things rests with the chairs; the AD will normally be able to
   concentrate on supporting the working group chairs' work.

   When a WG finds that it is essential that work gets done which is not
   on its charter, the AD, consulting with the rest of the IESG as
   required, is responsible for figuring out whether to add it to their
   charter, add it to another group's charter, task someone outside the
   WG to work on it, or initiate creation of another WG.

   Substantive changes to the body of a WG's charter require the
   approval of the IESG.

   The Area Director is also responsible for picking and, when
   necessary, replacing working group chairs.  This is done in
   consultation with the IESG, but the decision is made by the
   responsible AD.

4.3 Working group termination

   Terminating a WG is a decision of the responsible AD.

   A working group may be shut down when its work is completed, or when
   the AD concludes that letting the working group continue its work
   does not contribute to the IETF's forward progress.

   The decision to terminate a working group must be announced, and the
   reasons should be clearly given.




















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5. The IESG role in document review

   The IESG is expected to ensure that the documents are of a sufficient
   quality for release as RFCs, that they describe their subject matter
   well, and that there are no outstanding engineering issues that
   should be addressed before publication.  The degree of review will
   vary with the intended status and perceived importance of the
   documents.

   When there are problems or solutions that occur frequently, the IESG
   may publish documents describing the problems and how to avoid them,
   such as "IANA considerations" (BCP 26 [8]), or publish web pages with
   commonly used guidelines.

   Rules - stuff that the community is expected to follow - are decided
   by IETF consensus processing and commonly published as BCP RFCs.

   Guidance to the community that is of a more ephemeral and less
   normative nature is decided by the IESG and published on the IESG's
   Web pages.

5.1 Working group documents

   This role is described in BCP 25 [2] section 7.5 and 8, and BCP 9 [1]
   section 6.  The IESG role is one of review and approval.

5.2 Non-working group documents

5.2.1 Standards-track documents

   This role is described in BCP 9 [1] section 6.  Such documents are
   submitted to the IESG, which will assign them to a relevant AD.  The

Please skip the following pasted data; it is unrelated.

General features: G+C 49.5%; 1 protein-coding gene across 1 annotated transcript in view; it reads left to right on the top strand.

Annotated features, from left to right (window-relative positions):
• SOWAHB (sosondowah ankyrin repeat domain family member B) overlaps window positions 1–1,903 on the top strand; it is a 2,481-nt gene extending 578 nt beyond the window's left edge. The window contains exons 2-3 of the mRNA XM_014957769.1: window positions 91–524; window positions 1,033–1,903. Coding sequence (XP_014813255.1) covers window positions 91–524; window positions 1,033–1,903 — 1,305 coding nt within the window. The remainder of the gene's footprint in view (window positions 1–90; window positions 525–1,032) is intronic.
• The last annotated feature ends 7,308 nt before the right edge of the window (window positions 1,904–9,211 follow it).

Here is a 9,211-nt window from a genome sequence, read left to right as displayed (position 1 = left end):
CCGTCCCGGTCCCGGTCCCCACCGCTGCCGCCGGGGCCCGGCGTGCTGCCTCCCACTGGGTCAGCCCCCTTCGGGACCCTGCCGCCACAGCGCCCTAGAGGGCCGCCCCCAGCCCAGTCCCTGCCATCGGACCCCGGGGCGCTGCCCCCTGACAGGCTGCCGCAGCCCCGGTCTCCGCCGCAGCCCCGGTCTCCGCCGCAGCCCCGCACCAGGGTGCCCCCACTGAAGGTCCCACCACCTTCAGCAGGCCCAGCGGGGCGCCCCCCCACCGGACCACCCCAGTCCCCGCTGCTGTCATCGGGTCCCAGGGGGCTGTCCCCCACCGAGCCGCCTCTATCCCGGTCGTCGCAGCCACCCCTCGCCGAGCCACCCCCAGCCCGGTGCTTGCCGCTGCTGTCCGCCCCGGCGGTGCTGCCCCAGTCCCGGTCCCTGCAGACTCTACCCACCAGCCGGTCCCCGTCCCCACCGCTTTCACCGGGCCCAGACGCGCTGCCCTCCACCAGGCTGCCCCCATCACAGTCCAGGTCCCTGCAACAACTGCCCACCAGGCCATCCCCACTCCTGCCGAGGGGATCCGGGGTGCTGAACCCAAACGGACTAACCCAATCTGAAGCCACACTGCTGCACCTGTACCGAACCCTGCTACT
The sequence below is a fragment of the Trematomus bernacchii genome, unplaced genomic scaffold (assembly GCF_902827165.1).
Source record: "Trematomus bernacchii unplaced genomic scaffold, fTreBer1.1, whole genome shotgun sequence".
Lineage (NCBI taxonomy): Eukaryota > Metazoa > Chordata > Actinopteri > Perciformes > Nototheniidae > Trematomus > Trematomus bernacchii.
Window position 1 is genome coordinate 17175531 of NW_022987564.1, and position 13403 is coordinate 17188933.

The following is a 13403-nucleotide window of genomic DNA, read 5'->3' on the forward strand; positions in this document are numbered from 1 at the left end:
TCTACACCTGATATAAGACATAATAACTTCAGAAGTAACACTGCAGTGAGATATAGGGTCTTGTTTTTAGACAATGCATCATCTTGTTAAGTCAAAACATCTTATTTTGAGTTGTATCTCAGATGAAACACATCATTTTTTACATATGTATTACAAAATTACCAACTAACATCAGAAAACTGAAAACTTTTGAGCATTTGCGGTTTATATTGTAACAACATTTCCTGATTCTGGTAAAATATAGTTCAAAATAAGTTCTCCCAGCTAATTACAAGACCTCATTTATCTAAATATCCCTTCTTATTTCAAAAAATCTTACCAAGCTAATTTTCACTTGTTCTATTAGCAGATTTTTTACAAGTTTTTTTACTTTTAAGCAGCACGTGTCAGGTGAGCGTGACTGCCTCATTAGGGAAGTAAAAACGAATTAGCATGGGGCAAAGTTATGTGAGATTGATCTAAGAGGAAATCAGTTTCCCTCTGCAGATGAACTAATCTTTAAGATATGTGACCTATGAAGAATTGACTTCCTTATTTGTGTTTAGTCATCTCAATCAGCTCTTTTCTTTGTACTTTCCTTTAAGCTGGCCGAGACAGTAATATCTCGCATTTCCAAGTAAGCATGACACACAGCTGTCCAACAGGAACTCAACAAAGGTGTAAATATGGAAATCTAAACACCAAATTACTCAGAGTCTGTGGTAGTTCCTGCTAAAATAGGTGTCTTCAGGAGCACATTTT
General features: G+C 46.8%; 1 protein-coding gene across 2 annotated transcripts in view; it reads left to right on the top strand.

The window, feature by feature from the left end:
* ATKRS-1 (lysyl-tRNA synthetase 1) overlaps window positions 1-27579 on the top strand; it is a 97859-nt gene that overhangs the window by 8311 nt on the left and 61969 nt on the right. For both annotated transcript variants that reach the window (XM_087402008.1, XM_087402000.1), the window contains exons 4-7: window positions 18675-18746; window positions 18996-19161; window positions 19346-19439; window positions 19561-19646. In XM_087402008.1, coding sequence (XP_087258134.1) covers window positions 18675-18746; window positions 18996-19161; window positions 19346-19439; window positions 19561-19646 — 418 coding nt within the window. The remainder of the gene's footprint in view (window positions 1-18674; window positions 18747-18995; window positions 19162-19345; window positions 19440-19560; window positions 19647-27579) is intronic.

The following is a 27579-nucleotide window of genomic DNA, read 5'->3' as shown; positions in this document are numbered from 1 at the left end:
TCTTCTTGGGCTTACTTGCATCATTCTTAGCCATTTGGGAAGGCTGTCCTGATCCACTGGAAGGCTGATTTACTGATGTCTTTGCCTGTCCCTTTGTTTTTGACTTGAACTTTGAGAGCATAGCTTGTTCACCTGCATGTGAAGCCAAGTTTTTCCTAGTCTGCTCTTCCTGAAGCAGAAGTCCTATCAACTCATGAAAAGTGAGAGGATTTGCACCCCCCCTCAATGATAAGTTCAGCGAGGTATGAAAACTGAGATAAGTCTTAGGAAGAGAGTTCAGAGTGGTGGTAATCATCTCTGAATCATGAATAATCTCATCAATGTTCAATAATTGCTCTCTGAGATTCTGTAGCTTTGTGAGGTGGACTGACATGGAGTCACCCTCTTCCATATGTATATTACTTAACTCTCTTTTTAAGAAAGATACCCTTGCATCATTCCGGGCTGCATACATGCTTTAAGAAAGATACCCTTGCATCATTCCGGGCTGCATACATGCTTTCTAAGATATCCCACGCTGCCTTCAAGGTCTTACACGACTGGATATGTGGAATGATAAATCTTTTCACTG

IESG is responsible for determining:

   o  Whether or not the specification is appropriate for standards
      track

   o  Whether or not the specification needs review by one or more
      existing WGs

   o  Whether or not the quality of the specification is adequate

   The IESG will either approve or disapprove of the publication of the
   document on the standards track; no document can be published on the
   standards track without IESG approval.

   The IESG may decide that a document submitted for standards-track
   publication should instead be published as Experimental or



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   Informational, or that a document submitted for Proposed standard
   should be published as BCP, or vice versa.

5.2.2 Informational and Experimental documents

   These documents are normally submitted to the RFC Editor in
   accordance with the procedures of BCP 9 [1] section 4.2.3 and BCP 25
   [2] section 8.  The IESG is asked to review all documents submitted
   in this fashion for conflicts with the IETF standards process or work
   done in the IETF community; this is a modification of the BCP 9 [1]
   procedure, and documented in BCP 25 [2] section 8.

   The IESG may recommend that the document be published as-is, that it
   be reviewed by a working group, that the document be published with
   an IESG note indicating issues such as conflict with the IETF
   standards process, or may recommend that the document not be
   published.

   If the document is referred to a WG, the WG can recommend that the
   document be adopted as a WG document, that it be published (possibly
   with comments), or that the IESG recommend to the RFC Editor that it
   not be published.  The responsible AD for the WG is responsible for
   getting a response from the WG in a timely manner.

   NOTE IN DRAFT: The following text tries to capture the occasional
   practice of processing individual documents through the IESG without
   first going through the RFC Editor.  It is not clear that the
   description is accurate, so this may change.  The IESG is discussing.

   When an AD decides that an Informational or Experimental document is
   of particular importance to the community, the AD may also choose to
   put it directly before the IESG.  This document will then be
   processed in the same fashion as an Informational or Experimental
   document from a working group.

5.3 IESG review procedures

   The IESG review procedure is defined by the IESG.

   For all documents, the IESG assigns a specific AD the responsibility
   for the document; that AD will normally review the document, and
   possibly ask for revisions to it to address obvious problems, before
   asking the entire IESG to consider it.

   The IESG has web pages as part of the IETF web (www.ietf.org);
   current details of procedures, as well as the means of finding the
   responsible AD for any document, are published there.




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6. The IESG role in area management